FSU has said its curriculum will be science-based and will reject some common chiropractic methods. The program is estimated to cost more than $60million to implement over five years' time. Lawmakers have provided the university $9million a year for a School of Chiropractic Medicine. FSU can use the money any way it sees fit until a school is operational.

Before the vote, FSU Provost Larry Abele apologized to the faculty for the proposal's timing. Typically new programs are brought in concept to the committee and fully vetted across campus before being forwarded for consideration by a state board.

He said the campus process has been "short-circuited" by the Board of Governors, which has prohibited FSU from beginning its process without the panel's approval. The new state board wants to "clearly assert" its authority over deciding which graduate and professional programs can be added at Florida's 11 universities, he said.

A suit filed last month in Leon County Circuit Court alleges Gov. Jeb Bush and the Legislature violated a constitutional amendment approved by voters in 2002 that created the Board of Governors to manage universities.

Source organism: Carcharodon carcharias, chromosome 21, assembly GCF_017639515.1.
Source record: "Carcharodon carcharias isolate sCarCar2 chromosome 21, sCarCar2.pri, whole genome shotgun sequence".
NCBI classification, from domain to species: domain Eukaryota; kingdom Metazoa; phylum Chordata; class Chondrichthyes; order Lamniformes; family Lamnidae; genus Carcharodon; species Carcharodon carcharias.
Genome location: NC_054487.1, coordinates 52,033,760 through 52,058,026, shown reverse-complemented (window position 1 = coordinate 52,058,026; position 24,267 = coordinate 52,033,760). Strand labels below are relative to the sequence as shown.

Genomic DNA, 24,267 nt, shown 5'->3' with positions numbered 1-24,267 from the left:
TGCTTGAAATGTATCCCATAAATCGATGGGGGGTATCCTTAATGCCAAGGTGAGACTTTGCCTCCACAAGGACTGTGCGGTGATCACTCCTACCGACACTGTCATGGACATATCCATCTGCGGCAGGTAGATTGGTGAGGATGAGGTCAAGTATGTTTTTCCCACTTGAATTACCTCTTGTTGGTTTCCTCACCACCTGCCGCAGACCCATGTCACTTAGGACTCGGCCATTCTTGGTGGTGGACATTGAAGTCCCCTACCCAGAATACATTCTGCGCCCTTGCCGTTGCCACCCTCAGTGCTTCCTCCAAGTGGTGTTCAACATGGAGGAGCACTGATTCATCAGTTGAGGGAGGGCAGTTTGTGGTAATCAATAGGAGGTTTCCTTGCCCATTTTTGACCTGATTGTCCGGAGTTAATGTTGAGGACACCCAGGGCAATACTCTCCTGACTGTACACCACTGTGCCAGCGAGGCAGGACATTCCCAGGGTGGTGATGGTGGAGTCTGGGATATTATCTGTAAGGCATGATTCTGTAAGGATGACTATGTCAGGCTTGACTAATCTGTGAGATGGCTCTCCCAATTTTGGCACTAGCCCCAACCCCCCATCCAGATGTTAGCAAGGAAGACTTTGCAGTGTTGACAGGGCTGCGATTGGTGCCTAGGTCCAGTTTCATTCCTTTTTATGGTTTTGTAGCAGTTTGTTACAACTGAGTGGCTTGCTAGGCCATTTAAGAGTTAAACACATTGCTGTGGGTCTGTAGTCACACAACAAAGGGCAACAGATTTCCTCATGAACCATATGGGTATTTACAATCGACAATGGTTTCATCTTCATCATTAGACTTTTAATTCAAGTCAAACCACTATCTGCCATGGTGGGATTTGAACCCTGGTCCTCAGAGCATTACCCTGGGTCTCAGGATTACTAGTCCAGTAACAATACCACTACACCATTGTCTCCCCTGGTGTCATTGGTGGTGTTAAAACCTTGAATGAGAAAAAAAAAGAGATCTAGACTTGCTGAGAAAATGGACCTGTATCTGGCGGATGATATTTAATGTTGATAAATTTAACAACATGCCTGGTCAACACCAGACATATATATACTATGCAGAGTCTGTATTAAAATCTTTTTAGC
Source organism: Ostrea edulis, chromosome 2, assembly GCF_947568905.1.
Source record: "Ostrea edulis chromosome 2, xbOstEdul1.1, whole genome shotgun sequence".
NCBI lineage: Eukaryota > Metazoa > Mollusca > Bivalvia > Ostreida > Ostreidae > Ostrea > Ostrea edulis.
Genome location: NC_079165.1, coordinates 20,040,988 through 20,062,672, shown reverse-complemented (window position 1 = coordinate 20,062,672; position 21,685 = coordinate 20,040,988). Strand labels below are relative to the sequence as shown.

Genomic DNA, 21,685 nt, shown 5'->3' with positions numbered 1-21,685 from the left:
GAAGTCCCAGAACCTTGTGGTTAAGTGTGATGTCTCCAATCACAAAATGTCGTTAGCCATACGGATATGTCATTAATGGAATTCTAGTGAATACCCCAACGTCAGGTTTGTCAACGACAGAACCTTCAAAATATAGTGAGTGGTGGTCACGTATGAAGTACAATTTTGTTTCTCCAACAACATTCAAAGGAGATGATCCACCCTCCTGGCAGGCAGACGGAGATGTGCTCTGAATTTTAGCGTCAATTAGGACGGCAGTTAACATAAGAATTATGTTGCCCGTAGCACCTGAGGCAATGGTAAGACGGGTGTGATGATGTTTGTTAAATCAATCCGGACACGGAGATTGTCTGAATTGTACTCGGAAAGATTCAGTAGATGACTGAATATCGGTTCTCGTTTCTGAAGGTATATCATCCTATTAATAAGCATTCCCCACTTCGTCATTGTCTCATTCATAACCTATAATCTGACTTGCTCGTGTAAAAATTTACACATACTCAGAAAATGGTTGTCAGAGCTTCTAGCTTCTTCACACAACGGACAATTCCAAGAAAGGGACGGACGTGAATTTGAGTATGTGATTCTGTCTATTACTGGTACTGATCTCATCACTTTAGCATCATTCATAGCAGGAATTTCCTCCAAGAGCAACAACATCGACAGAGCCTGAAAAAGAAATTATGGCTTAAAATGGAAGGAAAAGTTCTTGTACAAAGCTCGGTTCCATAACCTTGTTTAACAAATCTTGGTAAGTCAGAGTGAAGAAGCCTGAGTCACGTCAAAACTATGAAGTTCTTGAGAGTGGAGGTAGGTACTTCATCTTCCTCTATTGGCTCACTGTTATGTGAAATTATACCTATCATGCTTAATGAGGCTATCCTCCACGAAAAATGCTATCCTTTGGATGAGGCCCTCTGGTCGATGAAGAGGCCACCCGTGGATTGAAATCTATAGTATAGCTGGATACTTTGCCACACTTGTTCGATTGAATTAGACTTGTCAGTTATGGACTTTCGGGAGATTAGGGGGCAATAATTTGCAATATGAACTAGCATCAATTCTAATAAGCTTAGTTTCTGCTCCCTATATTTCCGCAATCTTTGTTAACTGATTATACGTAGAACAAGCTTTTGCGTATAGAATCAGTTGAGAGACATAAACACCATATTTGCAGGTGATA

Who runs the universities? Chiropractic school aside, that's the central question many observers - including several FSU trustees - want to clear up. FSU's in a tough spot. It's legally required to do what the Board of Governors requests. But the university would never want to frustrate the Legislature, which authorized the chiropractic degree and holds the purse strings for higher education.

"It does put FSU in an uncomfortable position," said trustee Stan Marshall on Monday morning. "We must play a very difficult hand, but we must remember that academic integrity trumps politics."

Marshall thinks trustees will have to make a decision "up or down" on the chiropractic program at its Friday meeting. But the agenda item for Friday reads as if trustees are just checking off a Board of Governors' requirement and leaving the heavy decision-making this early in the process to the state board.

"They didn't ask for an approval," Abele said after the meeting. "They just asked for us to submit it."